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Author Wood, J.M.; Tyrrell, R.A.; Carberry, T.P.
Title Limitations in drivers' ability to recognize pedestrians at night Type Journal Article
Year 2005 Publication Human Factors Abbreviated Journal Hum Factors
Volume 47 Issue 3 Pages 644-653
Keywords Vision; Public Safety; Adult; Age Factors; Aged; *Automobile Driving/psychology; Clothing; *Darkness; Female; Humans; Male; Middle Aged; Reaction Time; Task Performance and Analysis; Visual Perception
Abstract (up) This study quantified drivers' ability to recognize pedestrians at night. Ten young and 10 older participants drove around a closed road circuit and responded when they first recognized a pedestrian. Four pedestrian clothing and two beam conditions were tested. Results demonstrate that driver age, clothing configuration, headlamp beam, and glare all significantly affect performance. Drivers recognized only 5% of pedestrians in the most challenging condition (low beams, black clothing, glare), whereas drivers recognized 100% of the pedestrians who wore retroreflective clothing configured to depict biological motion (no glare). In the absence of glare, mean recognition distances varied from 0.0 m (older drivers, low beam, black clothing) to 220 m (722 feet; younger drivers, high beam, retroreflective biomotion). These data provide new motivation to minimize interactions between vehicular and pedestrian traffic at night and suggest garment designs to maximize pedestrian conspicuity when these interactions are unavoidable.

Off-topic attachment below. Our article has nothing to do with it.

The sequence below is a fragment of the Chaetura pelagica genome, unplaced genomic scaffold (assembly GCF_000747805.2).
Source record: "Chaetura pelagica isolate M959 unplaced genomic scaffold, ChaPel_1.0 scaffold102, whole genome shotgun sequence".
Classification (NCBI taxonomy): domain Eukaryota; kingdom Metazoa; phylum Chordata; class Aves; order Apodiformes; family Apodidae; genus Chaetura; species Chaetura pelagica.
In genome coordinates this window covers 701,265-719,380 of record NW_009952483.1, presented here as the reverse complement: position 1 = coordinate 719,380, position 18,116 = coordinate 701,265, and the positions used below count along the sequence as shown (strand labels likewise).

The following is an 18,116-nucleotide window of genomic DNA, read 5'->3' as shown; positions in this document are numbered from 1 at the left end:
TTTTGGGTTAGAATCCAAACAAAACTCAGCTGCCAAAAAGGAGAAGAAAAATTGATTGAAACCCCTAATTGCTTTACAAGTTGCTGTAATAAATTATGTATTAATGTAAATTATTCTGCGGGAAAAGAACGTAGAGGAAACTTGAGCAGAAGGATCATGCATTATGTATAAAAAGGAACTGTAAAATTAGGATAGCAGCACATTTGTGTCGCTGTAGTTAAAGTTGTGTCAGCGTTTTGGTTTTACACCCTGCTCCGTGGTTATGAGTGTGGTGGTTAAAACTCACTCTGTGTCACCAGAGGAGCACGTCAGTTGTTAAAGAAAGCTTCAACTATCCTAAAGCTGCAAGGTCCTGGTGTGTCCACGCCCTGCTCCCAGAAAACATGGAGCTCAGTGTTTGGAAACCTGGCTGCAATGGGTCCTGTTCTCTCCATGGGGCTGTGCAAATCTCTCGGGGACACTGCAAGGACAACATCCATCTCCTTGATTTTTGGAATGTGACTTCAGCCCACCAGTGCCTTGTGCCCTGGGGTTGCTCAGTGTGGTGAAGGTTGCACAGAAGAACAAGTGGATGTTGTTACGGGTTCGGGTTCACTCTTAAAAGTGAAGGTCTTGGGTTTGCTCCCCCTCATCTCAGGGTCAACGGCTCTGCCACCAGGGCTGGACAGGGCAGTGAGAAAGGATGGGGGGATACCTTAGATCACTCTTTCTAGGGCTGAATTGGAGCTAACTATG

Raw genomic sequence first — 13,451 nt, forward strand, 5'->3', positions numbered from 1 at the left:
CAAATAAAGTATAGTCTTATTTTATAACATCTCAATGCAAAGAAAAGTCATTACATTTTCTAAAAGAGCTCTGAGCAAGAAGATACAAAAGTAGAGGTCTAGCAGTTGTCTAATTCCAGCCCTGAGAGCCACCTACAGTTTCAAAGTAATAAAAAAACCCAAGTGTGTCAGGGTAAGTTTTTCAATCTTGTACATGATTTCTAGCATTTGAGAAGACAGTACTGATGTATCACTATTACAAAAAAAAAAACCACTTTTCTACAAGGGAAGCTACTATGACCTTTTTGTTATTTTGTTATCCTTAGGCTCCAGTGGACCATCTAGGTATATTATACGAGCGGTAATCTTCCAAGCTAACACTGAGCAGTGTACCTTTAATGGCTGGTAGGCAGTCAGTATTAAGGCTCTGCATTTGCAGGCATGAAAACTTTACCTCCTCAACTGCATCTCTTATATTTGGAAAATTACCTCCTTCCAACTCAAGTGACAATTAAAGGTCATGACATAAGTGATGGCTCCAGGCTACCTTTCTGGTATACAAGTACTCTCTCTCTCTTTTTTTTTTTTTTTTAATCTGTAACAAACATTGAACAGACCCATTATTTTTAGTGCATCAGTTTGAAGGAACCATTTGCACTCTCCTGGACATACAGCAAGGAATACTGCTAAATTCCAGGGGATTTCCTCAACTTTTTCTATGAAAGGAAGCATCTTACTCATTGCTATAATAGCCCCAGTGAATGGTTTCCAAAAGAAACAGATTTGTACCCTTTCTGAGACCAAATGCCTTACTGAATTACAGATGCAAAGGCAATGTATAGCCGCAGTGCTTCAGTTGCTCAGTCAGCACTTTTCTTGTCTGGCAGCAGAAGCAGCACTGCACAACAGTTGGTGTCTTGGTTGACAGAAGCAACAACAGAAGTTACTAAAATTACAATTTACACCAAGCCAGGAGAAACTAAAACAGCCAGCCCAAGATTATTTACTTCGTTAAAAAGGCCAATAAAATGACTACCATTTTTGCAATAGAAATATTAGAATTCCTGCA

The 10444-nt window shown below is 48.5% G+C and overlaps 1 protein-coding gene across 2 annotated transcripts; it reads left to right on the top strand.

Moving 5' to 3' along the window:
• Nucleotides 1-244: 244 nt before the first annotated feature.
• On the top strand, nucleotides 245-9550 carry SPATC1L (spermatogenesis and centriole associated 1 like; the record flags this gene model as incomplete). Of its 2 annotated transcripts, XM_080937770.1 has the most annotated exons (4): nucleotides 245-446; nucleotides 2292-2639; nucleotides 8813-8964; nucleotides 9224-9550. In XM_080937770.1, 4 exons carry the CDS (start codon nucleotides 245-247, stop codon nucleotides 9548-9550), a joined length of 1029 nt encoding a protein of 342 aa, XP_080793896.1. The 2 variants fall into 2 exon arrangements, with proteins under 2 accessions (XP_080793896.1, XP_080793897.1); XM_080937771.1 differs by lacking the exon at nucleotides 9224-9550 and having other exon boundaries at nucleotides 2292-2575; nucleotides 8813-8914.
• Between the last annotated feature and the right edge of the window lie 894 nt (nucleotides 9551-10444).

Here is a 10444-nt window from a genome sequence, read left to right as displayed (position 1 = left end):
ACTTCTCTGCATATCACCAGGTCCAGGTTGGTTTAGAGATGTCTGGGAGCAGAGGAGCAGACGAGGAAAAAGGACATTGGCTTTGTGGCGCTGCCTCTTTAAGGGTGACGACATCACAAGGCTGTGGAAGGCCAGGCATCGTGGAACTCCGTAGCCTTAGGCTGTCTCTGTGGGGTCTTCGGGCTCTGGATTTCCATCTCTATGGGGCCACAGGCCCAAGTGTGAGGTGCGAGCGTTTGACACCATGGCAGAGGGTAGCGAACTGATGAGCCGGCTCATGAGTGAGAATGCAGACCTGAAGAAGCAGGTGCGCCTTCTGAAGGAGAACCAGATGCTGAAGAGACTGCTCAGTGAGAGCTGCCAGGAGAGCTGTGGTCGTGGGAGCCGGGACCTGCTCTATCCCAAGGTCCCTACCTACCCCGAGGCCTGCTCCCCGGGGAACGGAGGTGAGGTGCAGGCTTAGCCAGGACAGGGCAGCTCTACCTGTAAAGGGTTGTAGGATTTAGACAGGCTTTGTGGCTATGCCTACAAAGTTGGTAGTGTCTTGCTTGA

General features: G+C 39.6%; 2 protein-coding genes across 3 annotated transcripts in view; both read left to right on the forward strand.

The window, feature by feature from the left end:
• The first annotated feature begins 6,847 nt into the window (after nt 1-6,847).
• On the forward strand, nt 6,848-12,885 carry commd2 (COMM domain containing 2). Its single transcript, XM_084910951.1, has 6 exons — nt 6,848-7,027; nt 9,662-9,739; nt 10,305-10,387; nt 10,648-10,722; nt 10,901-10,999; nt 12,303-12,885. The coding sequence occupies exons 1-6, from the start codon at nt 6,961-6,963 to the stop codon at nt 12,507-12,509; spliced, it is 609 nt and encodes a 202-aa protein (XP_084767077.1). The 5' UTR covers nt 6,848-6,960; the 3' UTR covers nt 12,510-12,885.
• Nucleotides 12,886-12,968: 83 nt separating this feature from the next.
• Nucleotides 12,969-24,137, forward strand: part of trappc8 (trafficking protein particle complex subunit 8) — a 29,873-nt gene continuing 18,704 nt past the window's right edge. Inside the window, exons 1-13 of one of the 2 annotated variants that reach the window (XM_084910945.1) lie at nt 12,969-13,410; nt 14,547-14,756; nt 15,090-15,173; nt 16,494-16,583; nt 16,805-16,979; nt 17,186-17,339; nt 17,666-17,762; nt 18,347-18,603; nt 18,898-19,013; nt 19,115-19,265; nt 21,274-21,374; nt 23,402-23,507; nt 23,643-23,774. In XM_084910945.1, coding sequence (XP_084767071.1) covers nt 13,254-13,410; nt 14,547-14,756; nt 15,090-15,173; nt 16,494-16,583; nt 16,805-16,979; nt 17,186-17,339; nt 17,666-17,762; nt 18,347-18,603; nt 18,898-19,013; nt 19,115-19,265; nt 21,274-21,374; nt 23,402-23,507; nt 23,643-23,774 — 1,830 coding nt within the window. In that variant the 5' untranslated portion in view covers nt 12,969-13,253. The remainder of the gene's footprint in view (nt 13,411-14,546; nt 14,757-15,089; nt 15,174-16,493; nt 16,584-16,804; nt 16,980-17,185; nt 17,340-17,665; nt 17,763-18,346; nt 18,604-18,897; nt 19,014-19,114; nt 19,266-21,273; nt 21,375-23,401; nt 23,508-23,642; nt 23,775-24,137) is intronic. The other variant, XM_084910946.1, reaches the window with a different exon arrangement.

Address Center for Eye Research, Queensland University of Technology, Brisbane, Australia. j.wood@qut.edu.au
Corporate Author Thesis
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Language English Summary Language Original Title
Series Editor Series Title Abbreviated Series Title
Series Volume Series Issue Edition
ISSN 0018-7208 ISBN Medium
Area Expedition Conference